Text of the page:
Evolving Technologies and Opportunities in Carbonate Systems
Charles Kerans, Senior Research Scientist and Senior Technical Advisor
The basis for our modern understanding of carbonates has evolved very rapidly, almost entirely within the last half-century. Spurred by carbonate discoveries in the Permian Basin and Middle East, a combination of industry, academic, and U.S. Geological Survey workers in the midlate 50s initiated modern depositional environment studies and petrographic studies that provided the springboard for modern carbonate geology. Central to this effort in the mid 50s to mid-60s was Shells Bellaire/Coral Gables group. This group formed a focused integrated research effort on all aspects of modern and ancient carbonate depositional environments, diagenetic systems, and their application to solving stratigraphic elements of carbonate systems. Much of our fundamental understanding of carbonate exploration and exploitation models can be traced back to this central effort. The 70s saw studies focus ever inward, with reservoir-scale facies models, diagenesis and petrography gaining importance. The 80s saw an explosion in the application of trace element and isotope geochemical techniques for documenting the processes and hydrologies of carbonate diagenetic systems with the goal of developing an element of predictability to this field analogous to that achieved in the 60s for carbonate depositional systems. Before this diagenetic research reached fruition, Exxons concepts of sequence stratigraphy exploded onto the carbonate scene in the mid-80s. The last 15 years has seen rapid development of refined sequence models at both exploration and development scales, a key achievement being the major improvements in our ability to generate 3-D reservoir models and to interpret carbonate stratal patterns.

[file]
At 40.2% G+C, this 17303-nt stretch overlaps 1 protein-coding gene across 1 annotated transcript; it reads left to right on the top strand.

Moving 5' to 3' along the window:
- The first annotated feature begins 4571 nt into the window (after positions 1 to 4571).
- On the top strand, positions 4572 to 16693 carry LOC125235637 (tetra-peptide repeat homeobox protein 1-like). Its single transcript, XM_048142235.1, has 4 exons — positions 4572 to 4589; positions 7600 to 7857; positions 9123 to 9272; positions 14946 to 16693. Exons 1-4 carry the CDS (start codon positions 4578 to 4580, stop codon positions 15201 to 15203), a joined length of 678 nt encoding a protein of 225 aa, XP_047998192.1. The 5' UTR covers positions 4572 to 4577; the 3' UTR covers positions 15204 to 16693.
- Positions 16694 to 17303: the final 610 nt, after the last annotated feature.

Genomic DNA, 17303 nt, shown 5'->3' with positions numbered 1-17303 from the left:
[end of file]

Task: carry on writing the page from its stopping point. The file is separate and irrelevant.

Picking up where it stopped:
Will the next 50 years of technological development in carbonate systems compare favorably with the last half-century? The target of more than 50% of the worlds remaining hydrocarbons should be sufficient incentive. Seismic imaging capabilities that have revolutionized sedimentologic analysis in clastic systems have not transferred rapidly to carbonates. This task is made difficult by the lack of lithology contrast and ambiguous amplitude/impedance signature of a wide range of tight and permeable carbonates. The winner in this challenge will need a more sophisticated multivariate analysis that includes geology in addition to derivatives of amplitude, but the reward will be huge. Enormous predictive potential also looms in the revisitation of the abandoned avenue of carbonate diagenesis as seen through sequence stratigraphic eyes integrated with sophisticated geochemical flow simulations. With models like the Shell Bellaire groups, advances of the last half-century, and a target of half the worlds remaining resource, the scene is set for another exciting 50 years.